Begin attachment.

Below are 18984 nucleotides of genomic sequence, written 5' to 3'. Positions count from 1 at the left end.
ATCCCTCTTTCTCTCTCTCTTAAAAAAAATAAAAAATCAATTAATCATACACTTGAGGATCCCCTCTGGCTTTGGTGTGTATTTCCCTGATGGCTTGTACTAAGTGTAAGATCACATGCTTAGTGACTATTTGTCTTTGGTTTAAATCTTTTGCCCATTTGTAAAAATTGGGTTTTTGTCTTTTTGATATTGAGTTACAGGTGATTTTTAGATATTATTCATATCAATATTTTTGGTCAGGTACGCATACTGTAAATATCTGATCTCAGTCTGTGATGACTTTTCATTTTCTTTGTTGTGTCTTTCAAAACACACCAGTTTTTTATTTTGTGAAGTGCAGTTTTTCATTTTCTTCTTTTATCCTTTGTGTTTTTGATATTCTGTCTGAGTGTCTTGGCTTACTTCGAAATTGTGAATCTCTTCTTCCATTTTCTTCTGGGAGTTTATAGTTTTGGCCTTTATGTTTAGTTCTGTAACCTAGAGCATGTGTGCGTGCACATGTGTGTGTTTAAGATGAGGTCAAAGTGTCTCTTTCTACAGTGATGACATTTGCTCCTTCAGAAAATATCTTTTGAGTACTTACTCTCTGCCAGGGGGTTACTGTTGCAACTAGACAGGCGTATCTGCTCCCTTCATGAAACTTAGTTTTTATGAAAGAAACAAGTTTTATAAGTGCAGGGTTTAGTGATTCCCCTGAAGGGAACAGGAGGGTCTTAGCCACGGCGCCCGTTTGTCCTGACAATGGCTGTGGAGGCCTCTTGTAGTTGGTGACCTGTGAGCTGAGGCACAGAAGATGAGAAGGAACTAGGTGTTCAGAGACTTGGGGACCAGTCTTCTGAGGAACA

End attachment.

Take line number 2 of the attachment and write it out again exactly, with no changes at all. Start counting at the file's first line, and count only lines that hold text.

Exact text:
ATCCCTCTTTCTCTCTCTCTTAAAAAAAATAAAAAATCAATTAATCATACACTTGAGGATCCCCTCTGGCTTTGGTGTGTATTTCCCTGATGGCTTGTACTAAGTGTAAGATCACATGCTTAGTGACTATTTGTCTTTGGTTTAAATCTTTTGCCCATTTGTAAAAATTGGGTTTTTGTCTTTTTGATATTGAGTTACAGGTGATTTTTAGATATTATTCATATCAATATTTTTGGTCAGGTACGCATACTGTAAATATCTGATCTCAGTCTGTGATGACTTTTCATTTTCTTTGTTGTGTCTTTCAAAACACACCAGTTTTTTATTTTGTGAAGTGCAGTTTTTCATTTTCTTCTTTTATCCTTTGTGTTTTTGATATTCTGTCTGAGTGTCTTGGCTTACTTCGAAATTGTGAATCTCTTCTTCCATTTTCTTCTGGGAGTTTATAGTTTTGGCCTTTATGTTTAGTTCTGTAACCTAGAGCATGTGTGCGTGCACATGTGTGTGTTTAAGATGAGGTCAAAGTGTCTCTTTCTACAGTGATGACATTTGCTCCTTCAGAAAATATCTTTTGAGTACTTACTCTCTGCCAGGGGGTTACTGTTGCAACTAGACAGGCGTATCTGCTCCCTTCATGAAACTTAGTTTTTATGAAAGAAACAAGTTTTATAAGTGCAGGGTTTAGTGATTCCCCTGAAGGGAACAGGAGGGTCTTAGCCACGGCGCCCGTTTGTCCTGACAATGGCTGTGGAGGCCTCTTGTAGTTGGTGACCTGTGAGCTGAGGCACAGAAGATGAGAAGGAACTAGGTGTTCAGAGACTTGGGGACCAGTCTTCTGAGGAACA